Two male characters spending the majority of the movie discussing human consciousness and tackling philosophical questions may not sound like an interesting hook to some, but its execution in Ex Machina is truly a work of art, and embodies the tradition of classic science fiction. Like Domnhall Gleeson, one of the movie’s main actors said: “Just because something is science fiction doesn’t make it just spaceships. In my head, they tell you more about people than they do about machines.”
Alex Garland, screenplay writer of 28 Days Later and Never Let Me Go makes his directorial debut with Ex Machina. The title of the movie alone evokes the universal question all of science fiction tries to answer: “What makes us human?” Ex Machina, or “from the machine”, immediately incites feelings of the uncanny, challenging our preconceived notions of what it means to be human.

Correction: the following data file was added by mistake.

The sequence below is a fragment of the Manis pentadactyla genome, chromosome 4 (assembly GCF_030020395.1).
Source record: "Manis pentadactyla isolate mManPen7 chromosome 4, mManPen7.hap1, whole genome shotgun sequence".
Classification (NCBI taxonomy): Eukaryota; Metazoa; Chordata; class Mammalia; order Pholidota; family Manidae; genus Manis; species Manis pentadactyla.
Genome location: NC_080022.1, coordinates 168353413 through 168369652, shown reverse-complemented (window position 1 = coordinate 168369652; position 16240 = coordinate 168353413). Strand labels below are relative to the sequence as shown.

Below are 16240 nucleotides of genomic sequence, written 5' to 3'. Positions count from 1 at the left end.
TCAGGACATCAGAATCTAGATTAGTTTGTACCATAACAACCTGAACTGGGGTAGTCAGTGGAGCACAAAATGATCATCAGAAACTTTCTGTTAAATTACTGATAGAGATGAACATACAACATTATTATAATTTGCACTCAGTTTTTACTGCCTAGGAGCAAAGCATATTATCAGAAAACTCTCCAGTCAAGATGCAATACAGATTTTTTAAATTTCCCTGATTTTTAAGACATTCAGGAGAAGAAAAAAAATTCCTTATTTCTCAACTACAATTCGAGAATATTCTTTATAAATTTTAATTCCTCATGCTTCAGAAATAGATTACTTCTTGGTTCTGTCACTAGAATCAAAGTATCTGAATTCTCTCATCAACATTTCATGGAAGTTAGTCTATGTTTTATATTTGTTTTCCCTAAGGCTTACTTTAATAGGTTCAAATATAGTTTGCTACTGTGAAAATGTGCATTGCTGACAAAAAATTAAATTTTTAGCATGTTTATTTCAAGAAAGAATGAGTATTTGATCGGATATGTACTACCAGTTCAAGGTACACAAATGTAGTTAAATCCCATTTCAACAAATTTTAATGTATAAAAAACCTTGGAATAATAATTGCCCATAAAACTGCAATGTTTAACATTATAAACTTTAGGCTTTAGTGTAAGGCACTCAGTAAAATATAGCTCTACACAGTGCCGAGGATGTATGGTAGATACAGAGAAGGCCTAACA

The movie sets itself up innocently enough, in that it deceives its audience into a seemingly simple plot. A programmer of the world’s most popular internet search company, Caleb (Domhnall Gleeson), wins a contest to meet his hero, one he describes as the “Mozart of Computer Programming” – Nathan (Oscar Isaac). Caleb then travels to Nathan’s abode, where we are first introduced into the first lie, in a movie where the central theme is deception and manipulation. Nathan’s hideout and laboratory is in the middle of a natural, beautiful landscape, the exterior of which is an inconspicuous cabin in he middle of the forest. Upon entering, Caleb finds himself in an immense mansion, complete with modern decoration, minimalist furniture, a vacant-looking Japanese maid, and a variety of android skins bearing creepy human expressions as decorations on the wall.